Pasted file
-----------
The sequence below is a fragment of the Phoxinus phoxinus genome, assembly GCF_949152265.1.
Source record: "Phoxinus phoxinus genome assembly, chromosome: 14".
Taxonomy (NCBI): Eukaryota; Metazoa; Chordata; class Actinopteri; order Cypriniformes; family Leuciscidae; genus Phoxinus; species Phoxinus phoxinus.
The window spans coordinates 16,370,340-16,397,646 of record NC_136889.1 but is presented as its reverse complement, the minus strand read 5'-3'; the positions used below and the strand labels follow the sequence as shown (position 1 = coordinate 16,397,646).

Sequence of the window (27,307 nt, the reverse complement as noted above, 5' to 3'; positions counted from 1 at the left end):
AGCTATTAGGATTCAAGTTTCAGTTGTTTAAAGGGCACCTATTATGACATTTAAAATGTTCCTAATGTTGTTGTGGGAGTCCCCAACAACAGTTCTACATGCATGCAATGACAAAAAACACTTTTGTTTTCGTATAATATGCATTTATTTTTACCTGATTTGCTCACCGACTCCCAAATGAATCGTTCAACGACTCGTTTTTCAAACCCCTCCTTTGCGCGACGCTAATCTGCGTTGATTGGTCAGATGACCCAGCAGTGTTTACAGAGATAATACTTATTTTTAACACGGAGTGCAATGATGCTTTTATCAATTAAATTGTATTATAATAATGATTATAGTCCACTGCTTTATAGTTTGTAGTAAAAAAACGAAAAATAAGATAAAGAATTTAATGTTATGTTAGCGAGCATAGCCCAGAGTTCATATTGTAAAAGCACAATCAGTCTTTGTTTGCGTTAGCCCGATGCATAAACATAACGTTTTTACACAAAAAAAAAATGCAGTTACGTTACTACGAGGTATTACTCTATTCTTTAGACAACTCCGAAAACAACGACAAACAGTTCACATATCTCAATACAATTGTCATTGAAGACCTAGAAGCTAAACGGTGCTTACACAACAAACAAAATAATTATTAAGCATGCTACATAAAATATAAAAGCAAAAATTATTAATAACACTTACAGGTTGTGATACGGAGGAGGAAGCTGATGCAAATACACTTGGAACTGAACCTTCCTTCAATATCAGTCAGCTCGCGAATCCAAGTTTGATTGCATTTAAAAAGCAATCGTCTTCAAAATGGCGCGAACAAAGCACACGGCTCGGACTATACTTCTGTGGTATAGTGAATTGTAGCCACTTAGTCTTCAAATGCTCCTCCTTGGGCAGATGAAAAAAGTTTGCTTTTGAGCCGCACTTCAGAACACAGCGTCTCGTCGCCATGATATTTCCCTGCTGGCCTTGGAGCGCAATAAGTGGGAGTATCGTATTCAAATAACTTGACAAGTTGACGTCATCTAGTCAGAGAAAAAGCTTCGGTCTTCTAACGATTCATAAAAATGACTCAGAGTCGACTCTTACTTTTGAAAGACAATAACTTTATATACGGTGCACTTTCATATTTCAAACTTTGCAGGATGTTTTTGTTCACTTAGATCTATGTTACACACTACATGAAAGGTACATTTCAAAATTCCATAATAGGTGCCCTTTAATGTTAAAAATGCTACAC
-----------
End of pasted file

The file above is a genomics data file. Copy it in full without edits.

The sequence below is a fragment of the Phoxinus phoxinus genome, assembly GCF_949152265.1.
Source record: "Phoxinus phoxinus genome assembly, chromosome: 14".
Taxonomy (NCBI): Eukaryota; Metazoa; Chordata; class Actinopteri; order Cypriniformes; family Leuciscidae; genus Phoxinus; species Phoxinus phoxinus.
The window spans coordinates 16,370,340-16,397,646 of record NC_136889.1 but is presented as its reverse complement, the minus strand read 5'-3'; the positions used below and the strand labels follow the sequence as shown (position 1 = coordinate 16,397,646).

Sequence of the window (27,307 nt, the reverse complement as noted above, 5' to 3'; positions counted from 1 at the left end):
AGCTATTAGGATTCAAGTTTCAGTTGTTTAAAGGGCACCTATTATGACATTTAAAATGTTCCTAATGTTGTTGTGGGAGTCCCCAACAACAGTTCTACATGCATGCAATGACAAAAAACACTTTTGTTTTCGTATAATATGCATTTATTTTTACCTGATTTGCTCACCGACTCCCAAATGAATCGTTCAACGACTCGTTTTTCAAACCCCTCCTTTGCGCGACGCTAATCTGCGTTGATTGGTCAGATGACCCAGCAGTGTTTACAGAGATAATACTTATTTTTAACACGGAGTGCAATGATGCTTTTATCAATTAAATTGTATTATAATAATGATTATAGTCCACTGCTTTATAGTTTGTAGTAAAAAAACGAAAAATAAGATAAAGAATTTAATGTTATGTTAGCGAGCATAGCCCAGAGTTCATATTGTAAAAGCACAATCAGTCTTTGTTTGCGTTAGCCCGATGCATAAACATAACGTTTTTACACAAAAAAAAAATGCAGTTACGTTACTACGAGGTATTACTCTATTCTTTAGACAACTCCGAAAACAACGACAAACAGTTCACATATCTCAATACAATTGTCATTGAAGACCTAGAAGCTAAACGGTGCTTACACAACAAACAAAATAATTATTAAGCATGCTACATAAAATATAAAAGCAAAAATTATTAATAACACTTACAGGTTGTGATACGGAGGAGGAAGCTGATGCAAATACACTTGGAACTGAACCTTCCTTCAATATCAGTCAGCTCGCGAATCCAAGTTTGATTGCATTTAAAAAGCAATCGTCTTCAAAATGGCGCGAACAAAGCACACGGCTCGGACTATACTTCTGTGGTATAGTGAATTGTAGCCACTTAGTCTTCAAATGCTCCTCCTTGGGCAGATGAAAAAAGTTTGCTTTTGAGCCGCACTTCAGAACACAGCGTCTCGTCGCCATGATATTTCCCTGCTGGCCTTGGAGCGCAATAAGTGGGAGTATCGTATTCAAATAACTTGACAAGTTGACGTCATCTAGTCAGAGAAAAAGCTTCGGTCTTCTAACGATTCATAAAAATGACTCAGAGTCGACTCTTACTTTTGAAAGACAATAACTTTATATACGGTGCACTTTCATATTTCAAACTTTGCAGGATGTTTTTGTTCACTTAGATCTATGTTACACACTACATGAAAGGTACATTTCAAAATTCCATAATAGGTGCCCTTTAATGTTAAAAATGCTACAC